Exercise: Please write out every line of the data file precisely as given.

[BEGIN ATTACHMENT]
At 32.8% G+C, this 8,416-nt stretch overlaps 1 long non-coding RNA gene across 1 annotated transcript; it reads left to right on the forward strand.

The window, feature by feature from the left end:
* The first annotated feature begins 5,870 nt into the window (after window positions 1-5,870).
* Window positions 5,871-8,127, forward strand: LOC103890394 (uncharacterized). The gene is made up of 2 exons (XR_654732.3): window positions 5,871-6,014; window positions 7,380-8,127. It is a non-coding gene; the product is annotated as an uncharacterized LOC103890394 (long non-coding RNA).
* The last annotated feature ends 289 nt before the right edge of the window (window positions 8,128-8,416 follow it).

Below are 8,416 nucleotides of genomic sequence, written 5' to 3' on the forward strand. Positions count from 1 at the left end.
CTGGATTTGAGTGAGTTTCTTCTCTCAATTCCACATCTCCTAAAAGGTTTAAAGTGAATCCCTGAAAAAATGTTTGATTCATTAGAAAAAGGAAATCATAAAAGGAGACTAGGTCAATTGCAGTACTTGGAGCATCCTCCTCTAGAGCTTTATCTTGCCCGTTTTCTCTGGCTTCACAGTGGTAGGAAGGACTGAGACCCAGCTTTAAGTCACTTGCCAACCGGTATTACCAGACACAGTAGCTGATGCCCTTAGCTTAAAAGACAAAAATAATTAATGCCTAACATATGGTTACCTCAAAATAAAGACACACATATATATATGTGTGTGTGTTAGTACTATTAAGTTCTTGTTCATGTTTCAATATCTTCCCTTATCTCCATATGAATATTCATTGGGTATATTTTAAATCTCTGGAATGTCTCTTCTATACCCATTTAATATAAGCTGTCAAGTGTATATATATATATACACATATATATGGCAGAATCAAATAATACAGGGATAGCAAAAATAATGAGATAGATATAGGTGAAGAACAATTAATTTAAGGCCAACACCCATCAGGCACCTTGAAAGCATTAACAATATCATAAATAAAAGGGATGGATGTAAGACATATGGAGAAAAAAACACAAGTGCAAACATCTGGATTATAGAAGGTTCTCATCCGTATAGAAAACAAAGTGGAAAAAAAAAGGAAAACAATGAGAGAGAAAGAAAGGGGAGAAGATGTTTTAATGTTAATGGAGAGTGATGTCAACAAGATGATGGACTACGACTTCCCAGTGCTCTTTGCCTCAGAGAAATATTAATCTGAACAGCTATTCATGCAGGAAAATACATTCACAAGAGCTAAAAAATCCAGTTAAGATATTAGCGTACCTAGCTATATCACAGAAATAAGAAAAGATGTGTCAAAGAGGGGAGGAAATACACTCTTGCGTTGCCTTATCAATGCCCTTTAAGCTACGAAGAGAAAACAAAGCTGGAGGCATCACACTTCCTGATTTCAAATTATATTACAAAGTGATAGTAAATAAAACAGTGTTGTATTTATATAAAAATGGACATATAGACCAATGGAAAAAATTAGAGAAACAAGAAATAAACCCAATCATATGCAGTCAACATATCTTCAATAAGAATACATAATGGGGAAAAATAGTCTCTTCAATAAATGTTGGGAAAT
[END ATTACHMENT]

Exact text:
At 32.8% G+C, this 8,416-nt stretch overlaps 1 long non-coding RNA gene across 1 annotated transcript; it reads left to right on the forward strand.

The window, feature by feature from the left end:
* The first annotated feature begins 5,870 nt into the window (after window positions 1-5,870).
* Window positions 5,871-8,127, forward strand: LOC103890394 (uncharacterized). The gene is made up of 2 exons (XR_654732.3): window positions 5,871-6,014; window positions 7,380-8,127. It is a non-coding gene; the product is annotated as an uncharacterized LOC103890394 (long non-coding RNA).
* The last annotated feature ends 289 nt before the right edge of the window (window positions 8,128-8,416 follow it).

Below are 8,416 nucleotides of genomic sequence, written 5' to 3' on the forward strand. Positions count from 1 at the left end.
CTGGATTTGAGTGAGTTTCTTCTCTCAATTCCACATCTCCTAAAAGGTTTAAAGTGAATCCCTGAAAAAATGTTTGATTCATTAGAAAAAGGAAATCATAAAAGGAGACTAGGTCAATTGCAGTACTTGGAGCATCCTCCTCTAGAGCTTTATCTTGCCCGTTTTCTCTGGCTTCACAGTGGTAGGAAGGACTGAGACCCAGCTTTAAGTCACTTGCCAACCGGTATTACCAGACACAGTAGCTGATGCCCTTAGCTTAAAAGACAAAAATAATTAATGCCTAACATATGGTTACCTCAAAATAAAGACACACATATATATATGTGTGTGTGTTAGTACTATTAAGTTCTTGTTCATGTTTCAATATCTTCCCTTATCTCCATATGAATATTCATTGGGTATATTTTAAATCTCTGGAATGTCTCTTCTATACCCATTTAATATAAGCTGTCAAGTGTATATATATATATACACATATATATGGCAGAATCAAATAATACAGGGATAGCAAAAATAATGAGATAGATATAGGTGAAGAACAATTAATTTAAGGCCAACACCCATCAGGCACCTTGAAAGCATTAACAATATCATAAATAAAAGGGATGGATGTAAGACATATGGAGAAAAAAACACAAGTGCAAACATCTGGATTATAGAAGGTTCTCATCCGTATAGAAAACAAAGTGGAAAAAAAAAGGAAAACAATGAGAGAGAAAGAAAGGGGAGAAGATGTTTTAATGTTAATGGAGAGTGATGTCAACAAGATGATGGACTACGACTTCCCAGTGCTCTTTGCCTCAGAGAAATATTAATCTGAACAGCTATTCATGCAGGAAAATACATTCACAAGAGCTAAAAAATCCAGTTAAGATATTAGCGTACCTAGCTATATCACAGAAATAAGAAAAGATGTGTCAAAGAGGGGAGGAAATACACTCTTGCGTTGCCTTATCAATGCCCTTTAAGCTACGAAGAGAAAACAAAGCTGGAGGCATCACACTTCCTGATTTCAAATTATATTACAAAGTGATAGTAAATAAAACAGTGTTGTATTTATATAAAAATGGACATATAGACCAATGGAAAAAATTAGAGAAACAAGAAATAAACCCAATCATATGCAGTCAACATATCTTCAATAAGAATACATAATGGGGAAAAATAGTCTCTTCAATAAATGTTGGGAAAT